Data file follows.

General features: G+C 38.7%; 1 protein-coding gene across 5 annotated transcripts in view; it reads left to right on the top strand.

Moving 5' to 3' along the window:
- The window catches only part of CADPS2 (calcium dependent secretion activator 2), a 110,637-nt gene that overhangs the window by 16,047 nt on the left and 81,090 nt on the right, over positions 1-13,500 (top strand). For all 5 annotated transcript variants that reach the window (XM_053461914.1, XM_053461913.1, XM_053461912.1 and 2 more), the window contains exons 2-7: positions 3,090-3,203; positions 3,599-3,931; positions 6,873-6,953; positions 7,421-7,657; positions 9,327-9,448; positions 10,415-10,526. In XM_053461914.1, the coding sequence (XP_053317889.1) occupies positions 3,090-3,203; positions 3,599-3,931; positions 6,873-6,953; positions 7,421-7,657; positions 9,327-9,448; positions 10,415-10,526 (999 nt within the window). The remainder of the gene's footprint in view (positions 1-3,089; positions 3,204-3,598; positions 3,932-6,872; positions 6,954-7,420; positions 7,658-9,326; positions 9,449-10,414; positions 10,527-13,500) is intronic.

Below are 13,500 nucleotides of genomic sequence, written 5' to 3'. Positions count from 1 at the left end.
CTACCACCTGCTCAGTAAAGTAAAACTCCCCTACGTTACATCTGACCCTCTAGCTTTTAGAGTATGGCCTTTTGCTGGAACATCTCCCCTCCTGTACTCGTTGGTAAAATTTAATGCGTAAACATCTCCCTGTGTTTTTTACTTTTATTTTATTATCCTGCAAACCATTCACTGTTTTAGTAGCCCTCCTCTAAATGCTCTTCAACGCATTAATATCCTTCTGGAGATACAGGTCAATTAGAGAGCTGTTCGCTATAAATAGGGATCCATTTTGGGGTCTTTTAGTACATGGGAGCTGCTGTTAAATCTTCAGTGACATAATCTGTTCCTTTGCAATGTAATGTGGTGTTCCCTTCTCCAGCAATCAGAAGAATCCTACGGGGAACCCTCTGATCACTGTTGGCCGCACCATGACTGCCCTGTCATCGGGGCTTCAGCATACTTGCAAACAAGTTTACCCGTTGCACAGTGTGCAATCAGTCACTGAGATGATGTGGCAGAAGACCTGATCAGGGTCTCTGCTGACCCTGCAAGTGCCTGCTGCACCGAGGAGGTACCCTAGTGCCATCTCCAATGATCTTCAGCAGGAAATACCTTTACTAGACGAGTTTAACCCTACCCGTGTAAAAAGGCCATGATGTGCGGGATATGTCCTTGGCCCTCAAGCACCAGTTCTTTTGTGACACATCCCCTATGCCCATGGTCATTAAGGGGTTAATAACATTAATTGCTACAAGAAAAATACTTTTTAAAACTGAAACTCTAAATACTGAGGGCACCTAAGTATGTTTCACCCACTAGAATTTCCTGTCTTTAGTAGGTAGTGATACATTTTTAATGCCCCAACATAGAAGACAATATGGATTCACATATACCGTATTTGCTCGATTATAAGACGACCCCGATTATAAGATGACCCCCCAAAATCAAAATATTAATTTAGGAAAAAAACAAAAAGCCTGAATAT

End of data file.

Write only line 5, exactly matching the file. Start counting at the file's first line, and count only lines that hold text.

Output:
CTACCACCTGCTCAGTAAAGTAAAACTCCCCTACGTTACATCTGACCCTCTAGCTTTTAGAGTATGGCCTTTTGCTGGAACATCTCCCCTCCTGTACTCGTTGGTAAAATTTAATGCGTAAACATCTCCCTGTGTTTTTTACTTTTATTTTATTATCCTGCAAACCATTCACTGTTTTAGTAGCCCTCCTCTAAATGCTCTTCAACGCATTAATATCCTTCTGGAGATACAGGTCAATTAGAGAGCTGTTCGCTATAAATAGGGATCCATTTTGGGGTCTTTTAGTACATGGGAGCTGCTGTTAAATCTTCAGTGACATAATCTGTTCCTTTGCAATGTAATGTGGTGTTCCCTTCTCCAGCAATCAGAAGAATCCTACGGGGAACCCTCTGATCACTGTTGGCCGCACCATGACTGCCCTGTCATCGGGGCTTCAGCATACTTGCAAACAAGTTTACCCGTTGCACAGTGTGCAATCAGTCACTGAGATGATGTGGCAGAAGACCTGATCAGGGTCTCTGCTGACCCTGCAAGTGCCTGCTGCACCGAGGAGGTACCCTAGTGCCATCTCCAATGATCTTCAGCAGGAAATACCTTTACTAGACGAGTTTAACCCTACCCGTGTAAAAAGGCCATGATGTGCGGGATATGTCCTTGGCCCTCAAGCACCAGTTCTTTTGTGACACATCCCCTATGCCCATGGTCATTAAGGGGTTAATAACATTAATTGCTACAAGAAAAATACTTTTTAAAACTGAAACTCTAAATACTGAGGGCACCTAAGTATGTTTCACCCACTAGAATTTCCTGTCTTTAGTAGGTAGTGATACATTTTTAATGCCCCAACATAGAAGACAATATGGATTCACATATACCGTATTTGCTCGATTATAAGACGACCCCGATTATAAGATGACCCCCCAAAATCAAAATATTAATTTAGGAAAAAAACAAAAAGCCTGAATAT